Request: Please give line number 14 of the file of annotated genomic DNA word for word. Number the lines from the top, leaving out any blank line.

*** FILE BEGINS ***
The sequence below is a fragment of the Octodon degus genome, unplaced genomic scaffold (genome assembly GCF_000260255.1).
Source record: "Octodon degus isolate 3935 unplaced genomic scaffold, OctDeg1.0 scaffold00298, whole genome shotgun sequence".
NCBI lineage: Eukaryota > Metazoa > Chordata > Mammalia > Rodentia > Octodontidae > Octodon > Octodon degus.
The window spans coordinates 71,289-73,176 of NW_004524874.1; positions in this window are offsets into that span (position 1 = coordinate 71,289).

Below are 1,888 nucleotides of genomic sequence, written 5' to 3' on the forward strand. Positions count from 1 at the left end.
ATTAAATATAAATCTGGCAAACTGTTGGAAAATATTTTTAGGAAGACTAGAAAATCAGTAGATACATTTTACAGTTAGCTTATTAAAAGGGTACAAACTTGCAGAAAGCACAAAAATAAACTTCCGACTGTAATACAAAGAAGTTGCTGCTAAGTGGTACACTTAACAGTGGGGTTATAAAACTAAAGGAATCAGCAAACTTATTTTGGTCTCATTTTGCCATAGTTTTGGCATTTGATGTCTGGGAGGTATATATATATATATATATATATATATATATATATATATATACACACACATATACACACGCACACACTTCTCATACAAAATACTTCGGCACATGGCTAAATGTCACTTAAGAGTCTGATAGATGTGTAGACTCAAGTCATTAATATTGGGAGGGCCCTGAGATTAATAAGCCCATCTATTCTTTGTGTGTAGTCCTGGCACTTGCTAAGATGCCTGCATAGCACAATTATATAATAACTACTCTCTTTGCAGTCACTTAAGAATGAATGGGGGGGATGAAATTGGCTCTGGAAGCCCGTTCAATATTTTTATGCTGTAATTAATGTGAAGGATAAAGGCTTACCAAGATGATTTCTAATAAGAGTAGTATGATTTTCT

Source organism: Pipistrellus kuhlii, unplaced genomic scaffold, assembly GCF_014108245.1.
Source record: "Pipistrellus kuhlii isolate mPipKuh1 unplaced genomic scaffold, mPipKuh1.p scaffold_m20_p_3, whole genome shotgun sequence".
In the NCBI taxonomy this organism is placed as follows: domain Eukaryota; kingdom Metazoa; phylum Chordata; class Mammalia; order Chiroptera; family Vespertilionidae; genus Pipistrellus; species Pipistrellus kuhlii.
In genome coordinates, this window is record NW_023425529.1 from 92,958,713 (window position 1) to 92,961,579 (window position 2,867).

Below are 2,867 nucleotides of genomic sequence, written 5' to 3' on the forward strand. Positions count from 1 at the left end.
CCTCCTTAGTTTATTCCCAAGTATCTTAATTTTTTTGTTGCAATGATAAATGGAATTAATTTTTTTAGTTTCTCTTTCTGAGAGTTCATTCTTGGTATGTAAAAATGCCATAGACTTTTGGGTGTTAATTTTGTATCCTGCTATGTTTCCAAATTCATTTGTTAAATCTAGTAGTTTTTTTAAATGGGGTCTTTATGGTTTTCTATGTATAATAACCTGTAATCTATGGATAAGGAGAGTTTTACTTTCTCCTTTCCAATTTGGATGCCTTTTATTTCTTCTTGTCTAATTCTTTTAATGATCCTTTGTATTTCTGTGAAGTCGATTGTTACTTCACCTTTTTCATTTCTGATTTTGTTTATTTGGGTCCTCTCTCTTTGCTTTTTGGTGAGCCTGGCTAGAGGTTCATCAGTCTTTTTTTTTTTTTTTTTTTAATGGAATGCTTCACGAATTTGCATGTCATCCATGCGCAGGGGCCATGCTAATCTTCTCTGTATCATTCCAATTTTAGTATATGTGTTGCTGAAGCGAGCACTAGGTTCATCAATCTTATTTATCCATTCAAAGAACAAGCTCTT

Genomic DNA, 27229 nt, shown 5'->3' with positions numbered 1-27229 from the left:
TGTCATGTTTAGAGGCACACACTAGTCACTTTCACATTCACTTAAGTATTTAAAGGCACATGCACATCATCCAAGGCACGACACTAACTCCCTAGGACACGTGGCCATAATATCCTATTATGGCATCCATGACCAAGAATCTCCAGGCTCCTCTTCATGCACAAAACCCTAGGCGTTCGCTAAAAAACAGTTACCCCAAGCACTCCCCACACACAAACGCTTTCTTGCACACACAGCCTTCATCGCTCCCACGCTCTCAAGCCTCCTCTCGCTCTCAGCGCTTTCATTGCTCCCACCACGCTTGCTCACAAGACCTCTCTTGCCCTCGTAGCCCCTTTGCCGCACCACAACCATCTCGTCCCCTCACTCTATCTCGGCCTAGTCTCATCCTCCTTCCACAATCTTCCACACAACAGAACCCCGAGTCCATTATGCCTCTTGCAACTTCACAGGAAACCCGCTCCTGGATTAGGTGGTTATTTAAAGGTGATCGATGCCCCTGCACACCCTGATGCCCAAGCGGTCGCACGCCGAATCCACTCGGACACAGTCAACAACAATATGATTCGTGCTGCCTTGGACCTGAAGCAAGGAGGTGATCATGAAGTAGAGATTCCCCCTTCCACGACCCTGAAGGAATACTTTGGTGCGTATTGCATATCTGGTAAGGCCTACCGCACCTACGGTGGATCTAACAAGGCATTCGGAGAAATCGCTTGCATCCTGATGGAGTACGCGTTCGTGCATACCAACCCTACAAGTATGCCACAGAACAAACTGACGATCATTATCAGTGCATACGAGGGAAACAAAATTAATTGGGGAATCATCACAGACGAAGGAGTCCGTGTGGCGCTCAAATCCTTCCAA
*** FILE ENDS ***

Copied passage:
TGTCATGTTTAGAGGCACACACTAGTCACTTTCACATTCACTTAAGTATTTAAAGGCACATGCACATCATCCAAGGCACGACACTAACTCCCTAGGACACGTGGCCATAATATCCTATTATGGCATCCATGACCAAGAATCTCCAGGCTCCTCTTCATGCACAAAACCCTAGGCGTTCGCTAAAAAACAGTTACCCCAAGCACTCCCCACACACAAACGCTTTCTTGCACACACAGCCTTCATCGCTCCCACGCTCTCAAGCCTCCTCTCGCTCTCAGCGCTTTCATTGCTCCCACCACGCTTGCTCACAAGACCTCTCTTGCCCTCGTAGCCCCTTTGCCGCACCACAACCATCTCGTCCCCTCACTCTATCTCGGCCTAGTCTCATCCTCCTTCCACAATCTTCCACACAACAGAACCCCGAGTCCATTATGCCTCTTGCAACTTCACAGGAAACCCGCTCCTGGATTAGGTGGTTATTTAAAGGTGATCGATGCCCCTGCACACCCTGATGCCCAAGCGGTCGCACGCCGAATCCACTCGGACACAGTCAACAACAATATGATTCGTGCTGCCTTGGACCTGAAGCAAGGAGGTGATCATGAAGTAGAGATTCCCCCTTCCACGACCCTGAAGGAATACTTTGGTGCGTATTGCATATCTGGTAAGGCCTACCGCACCTACGGTGGATCTAACAAGGCATTCGGAGAAATCGCTTGCATCCTGATGGAGTACGCGTTCGTGCATACCAACCCTACAAGTATGCCACAGAACAAACTGACGATCATTATCAGTGCATACGAGGGAAACAAAATTAATTGGGGAATCATCACAGACGAAGGAGTCCGTGTGGCGCTCAAATCCTTCCAA